Tame that wild Google Sheets data!

If you’re like me, you get some really messy data in Google Sheets. I have found some very easy ways to clean up this data and make your sheets look really nice. In this Tech Tip, I will focus on three topics – split columns, CONCAT and CONCATENATE, and removing text using the find and replace feature.

Before I get started, I do want to remind you that Google Sheets has TONS of help built in. Under the Help menu, click Function list and you will be taken to a searchable list of functions that are built-in to Sheets. For each function, there is the syntax and a link to learn even more. 

Also, when entering a function in a cell, click the question mark icon to bring up a quick help that will walk you through the entire process.

OK, let’s get started.



Have you ever needed to split up text that is all together, like maybe you have a field with the full name and you need the first and last name split out? You can use the built-in split columns feature to do this. It’s simple to use. Just highlight the column you wish to split, and then choose Split text to columns… from the Data menu.

Choose your separator (or let it auto-choose for you) and you will now have your data in multiple columns.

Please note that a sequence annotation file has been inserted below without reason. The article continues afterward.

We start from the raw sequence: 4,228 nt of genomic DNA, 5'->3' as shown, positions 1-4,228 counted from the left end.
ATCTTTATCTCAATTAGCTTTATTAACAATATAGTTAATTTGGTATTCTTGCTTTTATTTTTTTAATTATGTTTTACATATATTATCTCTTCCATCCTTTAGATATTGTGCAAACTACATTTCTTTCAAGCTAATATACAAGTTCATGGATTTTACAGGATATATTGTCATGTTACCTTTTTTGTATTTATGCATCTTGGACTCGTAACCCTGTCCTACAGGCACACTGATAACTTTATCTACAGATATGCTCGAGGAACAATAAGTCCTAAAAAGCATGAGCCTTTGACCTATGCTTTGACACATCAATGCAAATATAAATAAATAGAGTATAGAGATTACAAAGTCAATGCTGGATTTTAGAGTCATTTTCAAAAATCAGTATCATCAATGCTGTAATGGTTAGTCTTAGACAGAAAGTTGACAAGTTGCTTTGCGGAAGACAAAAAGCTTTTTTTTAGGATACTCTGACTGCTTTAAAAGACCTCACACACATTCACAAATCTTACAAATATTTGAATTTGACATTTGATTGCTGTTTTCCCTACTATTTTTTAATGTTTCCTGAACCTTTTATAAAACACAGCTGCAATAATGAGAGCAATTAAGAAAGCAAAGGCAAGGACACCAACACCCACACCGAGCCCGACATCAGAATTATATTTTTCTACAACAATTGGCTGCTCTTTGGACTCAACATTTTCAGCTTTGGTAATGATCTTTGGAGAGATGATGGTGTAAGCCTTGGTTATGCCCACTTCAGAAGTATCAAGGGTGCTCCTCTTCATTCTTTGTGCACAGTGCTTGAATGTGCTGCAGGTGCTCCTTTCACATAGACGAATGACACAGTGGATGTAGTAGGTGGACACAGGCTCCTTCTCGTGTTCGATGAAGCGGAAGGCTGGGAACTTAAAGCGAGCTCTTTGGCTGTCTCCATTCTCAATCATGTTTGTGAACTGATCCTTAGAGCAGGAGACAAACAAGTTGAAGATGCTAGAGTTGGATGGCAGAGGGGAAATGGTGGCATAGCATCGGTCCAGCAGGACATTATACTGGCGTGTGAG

You can then drag and drop your columns to order your Sheet however you like. Now, how about the reverse?



These two functions each put things together, but they work very differently. CONCAT works with only two items. So if you have data in two cells, you can use CONCAT to put them together. Keep in mind that there will be no spaces allowed. Say you have data in cells A1 and B1. In C1, you can use the function =CONCAT(A1,B1) to combine the two items. 

You can also use CONCAT to append something to data. For example if you have a list of email usernames in A1 and need to add the rest of the address to each name, you could use a formula like this to build the email address. 

Note that any time you use text within a formula, you need to remember to put it in quotation marks. Plus, check out that sweet little preview of your results in Sheets.

CONCATENATE takes things one step further because you can combine more than two things. So, if we wanted to take columns with the first and last name and make them one combined name, we can use CONCATENATE like this. Again, remember your quote marks.


Use the built in Find and Replace feature to find text throughout your sheet (and replace it if you so choose). To get to it, go to the Edit menu and then Find and replace. You can also use the keyboard shortcut.

Search for the text you want, and then replace it with something else. If you want to replace text with a blank, just leave the Replace with box blank. This is great for cleaning up stray characters in your document.


I think that Google Sheets is my favorite of all the G Suite apps. Hopefully, these simple tips help you get control of your data in Sheets.